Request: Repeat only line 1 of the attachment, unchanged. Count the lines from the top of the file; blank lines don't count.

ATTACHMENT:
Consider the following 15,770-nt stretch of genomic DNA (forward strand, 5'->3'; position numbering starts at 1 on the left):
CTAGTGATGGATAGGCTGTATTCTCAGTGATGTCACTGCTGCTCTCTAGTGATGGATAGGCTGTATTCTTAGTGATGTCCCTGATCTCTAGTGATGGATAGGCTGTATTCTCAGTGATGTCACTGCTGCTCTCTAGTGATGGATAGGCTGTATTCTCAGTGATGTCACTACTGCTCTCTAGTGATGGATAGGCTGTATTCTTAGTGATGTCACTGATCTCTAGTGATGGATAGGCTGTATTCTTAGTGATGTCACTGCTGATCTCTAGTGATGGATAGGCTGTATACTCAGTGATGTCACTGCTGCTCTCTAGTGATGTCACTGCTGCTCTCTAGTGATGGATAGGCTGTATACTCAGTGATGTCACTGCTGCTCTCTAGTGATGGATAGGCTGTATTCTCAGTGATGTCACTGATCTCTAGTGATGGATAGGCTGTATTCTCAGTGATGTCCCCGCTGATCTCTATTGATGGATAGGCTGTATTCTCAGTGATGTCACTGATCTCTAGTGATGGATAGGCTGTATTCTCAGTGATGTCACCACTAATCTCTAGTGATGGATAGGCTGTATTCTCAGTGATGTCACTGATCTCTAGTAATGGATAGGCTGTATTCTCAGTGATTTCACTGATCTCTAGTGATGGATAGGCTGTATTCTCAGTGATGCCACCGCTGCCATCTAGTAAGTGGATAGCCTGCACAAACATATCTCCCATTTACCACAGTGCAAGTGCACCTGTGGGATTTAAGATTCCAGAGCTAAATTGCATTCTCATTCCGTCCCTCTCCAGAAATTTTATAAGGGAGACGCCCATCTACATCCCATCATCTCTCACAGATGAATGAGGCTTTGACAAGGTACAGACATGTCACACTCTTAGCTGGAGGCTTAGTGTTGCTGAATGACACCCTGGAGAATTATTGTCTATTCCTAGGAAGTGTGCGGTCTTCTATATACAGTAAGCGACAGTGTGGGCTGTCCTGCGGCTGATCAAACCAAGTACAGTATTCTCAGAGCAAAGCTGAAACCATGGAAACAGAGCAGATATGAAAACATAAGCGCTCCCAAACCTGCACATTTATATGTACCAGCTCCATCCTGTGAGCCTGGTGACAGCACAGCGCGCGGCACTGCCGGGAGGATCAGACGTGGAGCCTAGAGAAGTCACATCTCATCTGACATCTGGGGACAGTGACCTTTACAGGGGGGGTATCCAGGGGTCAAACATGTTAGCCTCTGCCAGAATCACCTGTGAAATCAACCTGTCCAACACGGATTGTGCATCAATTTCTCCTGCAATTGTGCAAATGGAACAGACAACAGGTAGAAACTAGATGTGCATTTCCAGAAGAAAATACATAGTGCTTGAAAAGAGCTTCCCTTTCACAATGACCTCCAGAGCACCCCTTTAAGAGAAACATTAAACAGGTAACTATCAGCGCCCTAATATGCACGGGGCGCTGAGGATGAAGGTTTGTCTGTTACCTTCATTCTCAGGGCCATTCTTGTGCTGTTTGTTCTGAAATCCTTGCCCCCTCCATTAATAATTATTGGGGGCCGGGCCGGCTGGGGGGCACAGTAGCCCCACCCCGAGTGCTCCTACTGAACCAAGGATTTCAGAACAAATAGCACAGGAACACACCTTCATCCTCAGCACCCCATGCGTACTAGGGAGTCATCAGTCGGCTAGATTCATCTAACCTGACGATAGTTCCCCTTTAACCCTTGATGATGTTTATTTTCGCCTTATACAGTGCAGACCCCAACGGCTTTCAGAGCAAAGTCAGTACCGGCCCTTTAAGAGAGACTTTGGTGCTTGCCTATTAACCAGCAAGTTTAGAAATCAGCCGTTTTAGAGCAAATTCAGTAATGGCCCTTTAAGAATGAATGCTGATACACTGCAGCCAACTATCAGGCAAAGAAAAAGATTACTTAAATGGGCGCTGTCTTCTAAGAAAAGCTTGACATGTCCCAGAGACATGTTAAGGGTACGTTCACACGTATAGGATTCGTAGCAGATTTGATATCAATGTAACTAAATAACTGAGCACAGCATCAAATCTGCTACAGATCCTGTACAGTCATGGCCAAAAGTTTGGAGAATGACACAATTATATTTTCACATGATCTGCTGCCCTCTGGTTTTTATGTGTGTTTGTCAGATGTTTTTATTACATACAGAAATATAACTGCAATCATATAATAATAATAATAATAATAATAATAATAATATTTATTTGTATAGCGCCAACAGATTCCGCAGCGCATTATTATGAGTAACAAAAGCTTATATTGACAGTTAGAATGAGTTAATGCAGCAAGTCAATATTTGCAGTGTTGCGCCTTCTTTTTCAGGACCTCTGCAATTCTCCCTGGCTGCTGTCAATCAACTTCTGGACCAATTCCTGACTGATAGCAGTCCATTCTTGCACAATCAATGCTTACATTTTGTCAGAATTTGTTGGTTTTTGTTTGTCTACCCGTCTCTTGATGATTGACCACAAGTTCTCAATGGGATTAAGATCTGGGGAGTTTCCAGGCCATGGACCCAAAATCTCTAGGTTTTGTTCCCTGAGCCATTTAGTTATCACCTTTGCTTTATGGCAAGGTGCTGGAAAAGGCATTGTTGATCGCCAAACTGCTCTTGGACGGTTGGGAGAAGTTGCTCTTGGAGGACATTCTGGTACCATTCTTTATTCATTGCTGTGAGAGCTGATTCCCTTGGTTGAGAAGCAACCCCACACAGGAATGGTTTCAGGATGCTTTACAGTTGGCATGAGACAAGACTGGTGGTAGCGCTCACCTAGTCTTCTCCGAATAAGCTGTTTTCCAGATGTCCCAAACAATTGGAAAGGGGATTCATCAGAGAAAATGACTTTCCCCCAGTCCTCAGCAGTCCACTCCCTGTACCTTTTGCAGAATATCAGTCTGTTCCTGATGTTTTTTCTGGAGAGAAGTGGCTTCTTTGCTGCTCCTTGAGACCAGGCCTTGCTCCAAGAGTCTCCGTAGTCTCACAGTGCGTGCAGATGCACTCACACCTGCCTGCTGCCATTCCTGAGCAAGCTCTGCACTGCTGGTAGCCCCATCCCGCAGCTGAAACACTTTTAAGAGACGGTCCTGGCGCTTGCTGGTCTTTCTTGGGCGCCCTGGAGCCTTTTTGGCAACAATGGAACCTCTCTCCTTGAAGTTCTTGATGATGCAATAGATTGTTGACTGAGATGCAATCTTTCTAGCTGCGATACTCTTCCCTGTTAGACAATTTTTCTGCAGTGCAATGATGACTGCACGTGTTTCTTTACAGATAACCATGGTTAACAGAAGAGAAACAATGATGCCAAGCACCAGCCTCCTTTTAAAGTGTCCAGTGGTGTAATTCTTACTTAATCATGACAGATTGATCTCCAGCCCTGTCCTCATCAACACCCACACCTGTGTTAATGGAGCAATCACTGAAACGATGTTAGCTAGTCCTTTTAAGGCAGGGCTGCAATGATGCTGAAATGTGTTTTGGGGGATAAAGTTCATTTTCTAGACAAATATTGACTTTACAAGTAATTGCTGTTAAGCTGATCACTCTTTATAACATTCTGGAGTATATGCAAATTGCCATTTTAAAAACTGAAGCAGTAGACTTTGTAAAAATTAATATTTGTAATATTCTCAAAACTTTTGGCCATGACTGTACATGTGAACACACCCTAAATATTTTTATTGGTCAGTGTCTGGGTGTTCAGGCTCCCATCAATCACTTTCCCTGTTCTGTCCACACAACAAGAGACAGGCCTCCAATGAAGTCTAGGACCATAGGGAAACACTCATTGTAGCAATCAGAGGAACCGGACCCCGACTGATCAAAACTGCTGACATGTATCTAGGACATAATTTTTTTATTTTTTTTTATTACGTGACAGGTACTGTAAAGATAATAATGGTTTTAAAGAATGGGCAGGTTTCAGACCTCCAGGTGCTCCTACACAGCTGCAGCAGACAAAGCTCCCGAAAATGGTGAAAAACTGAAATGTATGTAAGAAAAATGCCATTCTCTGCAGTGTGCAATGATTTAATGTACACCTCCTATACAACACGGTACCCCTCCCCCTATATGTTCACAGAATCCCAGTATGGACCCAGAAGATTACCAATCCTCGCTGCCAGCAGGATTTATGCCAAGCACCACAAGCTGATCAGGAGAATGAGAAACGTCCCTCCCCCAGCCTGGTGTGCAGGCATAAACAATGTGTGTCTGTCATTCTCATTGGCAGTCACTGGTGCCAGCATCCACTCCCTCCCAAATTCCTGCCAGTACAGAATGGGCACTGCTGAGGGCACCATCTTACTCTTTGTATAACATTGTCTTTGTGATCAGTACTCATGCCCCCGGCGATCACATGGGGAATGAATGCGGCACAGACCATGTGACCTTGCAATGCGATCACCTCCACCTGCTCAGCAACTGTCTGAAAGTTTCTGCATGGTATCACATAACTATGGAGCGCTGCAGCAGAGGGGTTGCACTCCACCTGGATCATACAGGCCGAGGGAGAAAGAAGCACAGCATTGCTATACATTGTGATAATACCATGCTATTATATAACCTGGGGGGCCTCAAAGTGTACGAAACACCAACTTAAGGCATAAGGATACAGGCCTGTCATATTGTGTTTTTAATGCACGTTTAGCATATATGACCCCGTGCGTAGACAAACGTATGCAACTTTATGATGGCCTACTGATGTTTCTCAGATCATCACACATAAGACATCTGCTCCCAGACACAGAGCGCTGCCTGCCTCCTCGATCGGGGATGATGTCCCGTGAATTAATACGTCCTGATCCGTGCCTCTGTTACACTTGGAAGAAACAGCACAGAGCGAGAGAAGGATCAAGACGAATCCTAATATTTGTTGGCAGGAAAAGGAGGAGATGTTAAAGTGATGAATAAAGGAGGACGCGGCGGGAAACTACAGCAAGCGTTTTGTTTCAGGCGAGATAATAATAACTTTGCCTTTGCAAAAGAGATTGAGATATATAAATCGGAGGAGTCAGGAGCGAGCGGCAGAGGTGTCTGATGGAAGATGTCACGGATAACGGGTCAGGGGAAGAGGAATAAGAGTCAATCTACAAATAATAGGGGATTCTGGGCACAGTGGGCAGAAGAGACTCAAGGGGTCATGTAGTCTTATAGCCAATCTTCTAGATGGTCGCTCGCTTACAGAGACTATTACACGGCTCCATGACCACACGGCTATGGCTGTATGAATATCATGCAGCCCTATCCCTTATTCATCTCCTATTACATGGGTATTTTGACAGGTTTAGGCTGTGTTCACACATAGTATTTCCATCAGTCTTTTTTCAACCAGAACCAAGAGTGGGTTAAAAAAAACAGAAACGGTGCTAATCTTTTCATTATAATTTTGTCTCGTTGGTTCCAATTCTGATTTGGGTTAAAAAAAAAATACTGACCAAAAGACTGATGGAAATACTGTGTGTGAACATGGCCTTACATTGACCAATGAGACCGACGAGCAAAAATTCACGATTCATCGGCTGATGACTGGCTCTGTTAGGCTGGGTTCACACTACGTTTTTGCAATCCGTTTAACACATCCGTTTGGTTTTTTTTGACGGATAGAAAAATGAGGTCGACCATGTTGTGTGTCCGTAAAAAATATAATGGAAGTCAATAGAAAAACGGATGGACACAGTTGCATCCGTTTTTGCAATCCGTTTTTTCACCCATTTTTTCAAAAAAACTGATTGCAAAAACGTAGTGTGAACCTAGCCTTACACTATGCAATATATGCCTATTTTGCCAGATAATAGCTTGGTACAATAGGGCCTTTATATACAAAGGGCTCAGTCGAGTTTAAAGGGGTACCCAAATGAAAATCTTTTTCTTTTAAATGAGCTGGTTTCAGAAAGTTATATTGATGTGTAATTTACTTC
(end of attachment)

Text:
Consider the following 15,770-nt stretch of genomic DNA (forward strand, 5'->3'; position numbering starts at 1 on the left):